I hope you are all well and having a good weekend. Thank you all for your kind comments on my last post. I appreciate them very much. The ballroom is finally starting to take shape.
The first element I completed was the paneling on the walls. In the past I have created paneling using pre-painted wood strips. It looks great except that you see each piece. Since I wanted the paneled walls to look like plaster, I cut double ply illustration board pieces to fit each wall and cut out the panel openings according to my design
The above picture was a test run. I liked the panels and everything lined up with opening I cut out in the structure, so I was good to proceed. I needed to make the walls deeper to for the nooks I purchased. Also, I decided I wanted walnut window shutter instead of curtains so I needed at least 1 inch deep walls to make it look real. I had 5/8 mdf leftover from the structure, and I had 3/8 inch plywood leftover from our real life bathroom renovation. I used these and a few basswood strips to get the depth I needed.
I used the mdf over the cut out panels, and the plywood behind that. It worked well, but this section of the Manor will be really heavy. I could have used basswood strips to create the depth, since I had the leftover material why use up my lumber. When that was dry I flipped it over, painted the illustration board with 3 coats of paint using a sponge brush, and then added the molding
I used carpenters glue to glue the mdf and plywood, and then I used the Ultimate Glue and dots of super glue for the molding strips. Whatever glue you use, just make sure it is paintable. When that was dry, I flipped the structure so that the wall I was gluing in was parallel to the floor, dropped it into place and weighed it down with books and weights (this was also glued with carpenters glue).
The next step was creating the dropped ceiling for the colonnade.
It is simply vertical spacers and the horizontal ceiling strips. I was worried it might be a bit dull so I took more double ply illustration board and cut out openings that lined up with the wall panels.
The lowered ceiling goes just low enough to accommodate the columns and pilasters that will create the colonnade. With the walls and colonnade dropped ceiling done, I started working on the plasterwork ceiling in the center of the room.
I had planned on gluing everything onto the mdf directly, but it god nicked during construction so I just used more double ply illustration board.
I cut a piece to fit then took 2 evenings to measure and plan the elements. I planed on painting the ceiling before gluing the plasterwork. This meant I would not see the pencil lines.
Before painting, I used my utility knife to score the medallions and the rays emanating from them which are for the plaster bows. This way I would see traces of the scores and know where to glue everything. The 2 square cut-outs will be covered by the medallions. Ray gave me a great tip. He suggested cutting a cavity in the structure over the medallions. This way, when I attach the chandeliers, I can just push the wires into that space. I also cut out openings for the corner blocks and spandrels.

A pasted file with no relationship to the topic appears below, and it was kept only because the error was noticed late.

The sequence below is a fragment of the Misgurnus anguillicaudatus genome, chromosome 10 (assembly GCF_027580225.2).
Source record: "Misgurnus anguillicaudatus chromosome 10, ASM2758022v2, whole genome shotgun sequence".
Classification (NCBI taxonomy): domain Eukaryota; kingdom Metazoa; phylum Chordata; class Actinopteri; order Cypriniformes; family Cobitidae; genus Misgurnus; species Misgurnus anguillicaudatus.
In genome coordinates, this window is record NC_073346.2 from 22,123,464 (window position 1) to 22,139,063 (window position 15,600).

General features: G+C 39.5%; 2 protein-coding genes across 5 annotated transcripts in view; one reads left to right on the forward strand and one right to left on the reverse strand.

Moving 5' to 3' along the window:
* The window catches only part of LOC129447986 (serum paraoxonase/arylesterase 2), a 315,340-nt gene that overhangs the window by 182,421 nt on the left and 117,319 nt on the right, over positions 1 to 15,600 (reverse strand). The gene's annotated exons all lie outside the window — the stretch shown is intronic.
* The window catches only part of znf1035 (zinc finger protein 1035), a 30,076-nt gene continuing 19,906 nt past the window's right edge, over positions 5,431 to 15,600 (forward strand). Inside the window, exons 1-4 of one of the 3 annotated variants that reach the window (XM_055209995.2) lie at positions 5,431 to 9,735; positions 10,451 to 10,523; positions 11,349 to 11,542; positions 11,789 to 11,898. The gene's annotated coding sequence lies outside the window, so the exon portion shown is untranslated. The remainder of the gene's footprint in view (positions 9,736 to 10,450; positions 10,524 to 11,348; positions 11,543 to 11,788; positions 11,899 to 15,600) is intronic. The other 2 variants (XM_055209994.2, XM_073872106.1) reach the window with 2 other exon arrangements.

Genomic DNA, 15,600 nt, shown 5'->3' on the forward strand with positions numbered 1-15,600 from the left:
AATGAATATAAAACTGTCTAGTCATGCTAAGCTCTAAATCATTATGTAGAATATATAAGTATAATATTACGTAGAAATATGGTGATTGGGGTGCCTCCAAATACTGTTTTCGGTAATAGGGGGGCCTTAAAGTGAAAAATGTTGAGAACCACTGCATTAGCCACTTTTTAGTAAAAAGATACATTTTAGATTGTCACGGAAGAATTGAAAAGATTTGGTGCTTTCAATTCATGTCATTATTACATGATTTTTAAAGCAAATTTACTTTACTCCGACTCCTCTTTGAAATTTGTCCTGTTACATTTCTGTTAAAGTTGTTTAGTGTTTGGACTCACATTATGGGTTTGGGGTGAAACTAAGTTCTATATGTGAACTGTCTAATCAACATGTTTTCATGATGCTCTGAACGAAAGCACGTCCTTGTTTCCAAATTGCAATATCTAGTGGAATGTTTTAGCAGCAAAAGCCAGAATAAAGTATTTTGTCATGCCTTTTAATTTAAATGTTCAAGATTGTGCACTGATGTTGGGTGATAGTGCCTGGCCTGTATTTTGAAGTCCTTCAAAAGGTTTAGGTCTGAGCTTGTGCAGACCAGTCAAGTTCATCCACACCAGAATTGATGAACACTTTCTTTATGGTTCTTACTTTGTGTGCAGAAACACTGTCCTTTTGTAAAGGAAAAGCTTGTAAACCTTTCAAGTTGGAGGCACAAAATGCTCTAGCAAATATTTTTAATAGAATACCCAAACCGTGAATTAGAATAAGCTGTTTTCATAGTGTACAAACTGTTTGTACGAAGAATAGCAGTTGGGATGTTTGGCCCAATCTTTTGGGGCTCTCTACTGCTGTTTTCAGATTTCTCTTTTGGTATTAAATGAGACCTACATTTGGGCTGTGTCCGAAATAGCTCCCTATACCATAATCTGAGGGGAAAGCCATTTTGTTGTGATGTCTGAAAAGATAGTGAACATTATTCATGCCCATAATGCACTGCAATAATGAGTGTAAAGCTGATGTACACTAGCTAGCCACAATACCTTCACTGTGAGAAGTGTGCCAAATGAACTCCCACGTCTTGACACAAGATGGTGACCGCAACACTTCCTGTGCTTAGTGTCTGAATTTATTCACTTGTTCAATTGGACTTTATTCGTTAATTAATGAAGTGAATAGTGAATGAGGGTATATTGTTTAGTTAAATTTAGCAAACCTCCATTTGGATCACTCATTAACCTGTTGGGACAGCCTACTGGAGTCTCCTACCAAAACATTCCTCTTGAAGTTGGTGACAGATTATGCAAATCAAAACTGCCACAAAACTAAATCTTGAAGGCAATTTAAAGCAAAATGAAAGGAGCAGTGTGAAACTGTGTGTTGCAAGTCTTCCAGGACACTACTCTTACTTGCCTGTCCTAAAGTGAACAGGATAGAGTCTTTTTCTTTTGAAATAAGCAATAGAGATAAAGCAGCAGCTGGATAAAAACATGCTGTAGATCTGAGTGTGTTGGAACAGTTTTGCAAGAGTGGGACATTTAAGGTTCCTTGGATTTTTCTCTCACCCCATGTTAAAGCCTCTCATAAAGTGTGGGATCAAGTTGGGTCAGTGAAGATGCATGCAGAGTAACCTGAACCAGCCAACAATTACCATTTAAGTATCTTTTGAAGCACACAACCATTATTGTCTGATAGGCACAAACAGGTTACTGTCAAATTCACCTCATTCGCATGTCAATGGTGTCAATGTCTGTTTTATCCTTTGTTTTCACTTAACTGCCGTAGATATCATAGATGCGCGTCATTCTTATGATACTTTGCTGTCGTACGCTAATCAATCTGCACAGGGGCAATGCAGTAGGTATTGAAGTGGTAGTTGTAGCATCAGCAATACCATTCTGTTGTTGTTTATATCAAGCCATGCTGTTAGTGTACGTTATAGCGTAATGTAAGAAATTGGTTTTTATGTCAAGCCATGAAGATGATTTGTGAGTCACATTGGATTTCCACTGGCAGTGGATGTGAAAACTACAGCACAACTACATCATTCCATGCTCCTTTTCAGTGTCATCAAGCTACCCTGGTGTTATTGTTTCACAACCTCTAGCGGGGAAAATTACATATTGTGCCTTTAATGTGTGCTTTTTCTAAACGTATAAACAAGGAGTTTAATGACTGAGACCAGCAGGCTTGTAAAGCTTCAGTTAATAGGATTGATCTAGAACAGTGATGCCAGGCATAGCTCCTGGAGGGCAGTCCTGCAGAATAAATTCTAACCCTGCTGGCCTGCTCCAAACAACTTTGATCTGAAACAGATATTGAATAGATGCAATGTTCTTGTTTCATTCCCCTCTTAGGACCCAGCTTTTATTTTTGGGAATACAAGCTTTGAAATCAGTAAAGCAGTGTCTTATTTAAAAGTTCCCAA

The plaster elements are different thicknesses. In the picture above you can see I cut the opening in the double ply illustration board, and used a piece of single ply board under the corner block so it would line up with the spandrel. I glued these down first and used these to line up the boarders.
For the boarders I used single ply board cut to the width of the panels I bought. I glued on the panels and the rosettes before installing them.
The reason for the illustration board is to get the border to the height of the molding I wanted to use around all the plasterwork. I have 4 medallions for this room. 2 for chandeliers and 2 that are decorative. Before I painted the ceiling I drilled holes to help line up the decorative medallions.
I put a copper pipe into the hole and slipped the medallions into place. I did not glue down the chandelier medallions because that will only get done when I install the fixtures, so I used double sided tape to keep them in place while I glued down the plaster bows. I glued one final rosette in the center and the ceiling was done. The last thing I did was attach the plasterwork on the wall panels.
In the picture above the cornice and the vertical strips behind them are just for show. The blue strips will sit over the columns so I will only glue them down after the columns are in place, but it gives you a feel for the space. All the plasterwork was glued down using the Ultimate Glue and gel Super glue. The super glue is just to hold the pieces in place while the other glue dries. These were way to delicate to weigh down while the glue sets. That's all I've done, so here are a few more pictures for you
In case you were wondering where the inspiration for the ballroom came from, the visual is from the entrance at Badminton house.
This is one of my very favorite rooms. I took that inspiration and incorporated a colonnade, and voila.
The next step is to turn the stricture right side up and make the floor. Jo and I are going on Holiday in 3 weeks, so it will be a while before my next post and I will not be commenting on your blogs during that time. We are taking a short cruise of Spain and Portugal leaving from Southampton and ending in Barcelona. We will arrive a few days early, so we planned a day at Brighton to visit the royal Pavilion which might give me ideas for the Chinese Banquet Hall.
Thank you all once again for your great feedback. It means a lot to me and I repeat, if you follow me and I am not following you, please let me know.
I wish you all the best and send you great big hugs